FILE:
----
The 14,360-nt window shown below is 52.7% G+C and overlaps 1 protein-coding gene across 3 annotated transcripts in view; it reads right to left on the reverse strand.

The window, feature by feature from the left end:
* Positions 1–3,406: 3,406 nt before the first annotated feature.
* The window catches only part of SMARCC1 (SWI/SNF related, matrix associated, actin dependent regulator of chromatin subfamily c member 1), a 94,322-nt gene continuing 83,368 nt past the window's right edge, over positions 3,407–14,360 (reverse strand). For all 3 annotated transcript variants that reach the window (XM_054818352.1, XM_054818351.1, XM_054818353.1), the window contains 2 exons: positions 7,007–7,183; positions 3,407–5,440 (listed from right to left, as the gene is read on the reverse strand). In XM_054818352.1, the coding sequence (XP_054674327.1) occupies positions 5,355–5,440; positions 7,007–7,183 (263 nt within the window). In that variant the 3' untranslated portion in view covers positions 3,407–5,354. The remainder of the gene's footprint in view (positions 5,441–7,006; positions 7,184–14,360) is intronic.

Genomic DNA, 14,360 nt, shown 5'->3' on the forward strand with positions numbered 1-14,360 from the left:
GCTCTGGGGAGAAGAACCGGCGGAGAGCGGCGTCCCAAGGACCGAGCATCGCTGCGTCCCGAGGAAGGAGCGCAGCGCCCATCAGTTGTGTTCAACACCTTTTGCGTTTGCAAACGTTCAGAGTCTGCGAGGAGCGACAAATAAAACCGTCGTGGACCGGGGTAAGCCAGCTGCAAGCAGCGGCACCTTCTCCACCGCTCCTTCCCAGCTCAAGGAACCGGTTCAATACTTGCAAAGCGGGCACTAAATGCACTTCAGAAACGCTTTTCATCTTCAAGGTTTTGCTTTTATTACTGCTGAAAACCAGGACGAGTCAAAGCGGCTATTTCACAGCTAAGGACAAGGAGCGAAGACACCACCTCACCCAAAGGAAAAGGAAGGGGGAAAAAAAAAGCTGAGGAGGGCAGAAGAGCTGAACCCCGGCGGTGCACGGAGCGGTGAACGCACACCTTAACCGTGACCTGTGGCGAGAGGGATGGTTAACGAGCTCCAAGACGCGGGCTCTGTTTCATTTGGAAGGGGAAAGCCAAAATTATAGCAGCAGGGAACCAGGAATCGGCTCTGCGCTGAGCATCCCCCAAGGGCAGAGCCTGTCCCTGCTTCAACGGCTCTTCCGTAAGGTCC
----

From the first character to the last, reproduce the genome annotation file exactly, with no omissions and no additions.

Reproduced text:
The 14,360-nt window shown below is 52.7% G+C and overlaps 1 protein-coding gene across 3 annotated transcripts in view; it reads right to left on the reverse strand.

The window, feature by feature from the left end:
* Positions 1–3,406: 3,406 nt before the first annotated feature.
* The window catches only part of SMARCC1 (SWI/SNF related, matrix associated, actin dependent regulator of chromatin subfamily c member 1), a 94,322-nt gene continuing 83,368 nt past the window's right edge, over positions 3,407–14,360 (reverse strand). For all 3 annotated transcript variants that reach the window (XM_054818352.1, XM_054818351.1, XM_054818353.1), the window contains 2 exons: positions 7,007–7,183; positions 3,407–5,440 (listed from right to left, as the gene is read on the reverse strand). In XM_054818352.1, the coding sequence (XP_054674327.1) occupies positions 5,355–5,440; positions 7,007–7,183 (263 nt within the window). In that variant the 3' untranslated portion in view covers positions 3,407–5,354. The remainder of the gene's footprint in view (positions 5,441–7,006; positions 7,184–14,360) is intronic.

Genomic DNA, 14,360 nt, shown 5'->3' on the forward strand with positions numbered 1-14,360 from the left:
GCTCTGGGGAGAAGAACCGGCGGAGAGCGGCGTCCCAAGGACCGAGCATCGCTGCGTCCCGAGGAAGGAGCGCAGCGCCCATCAGTTGTGTTCAACACCTTTTGCGTTTGCAAACGTTCAGAGTCTGCGAGGAGCGACAAATAAAACCGTCGTGGACCGGGGTAAGCCAGCTGCAAGCAGCGGCACCTTCTCCACCGCTCCTTCCCAGCTCAAGGAACCGGTTCAATACTTGCAAAGCGGGCACTAAATGCACTTCAGAAACGCTTTTCATCTTCAAGGTTTTGCTTTTATTACTGCTGAAAACCAGGACGAGTCAAAGCGGCTATTTCACAGCTAAGGACAAGGAGCGAAGACACCACCTCACCCAAAGGAAAAGGAAGGGGGAAAAAAAAAGCTGAGGAGGGCAGAAGAGCTGAACCCCGGCGGTGCACGGAGCGGTGAACGCACACCTTAACCGTGACCTGTGGCGAGAGGGATGGTTAACGAGCTCCAAGACGCGGGCTCTGTTTCATTTGGAAGGGGAAAGCCAAAATTATAGCAGCAGGGAACCAGGAATCGGCTCTGCGCTGAGCATCCCCCAAGGGCAGAGCCTGTCCCTGCTTCAACGGCTCTTCCGTAAGGTCC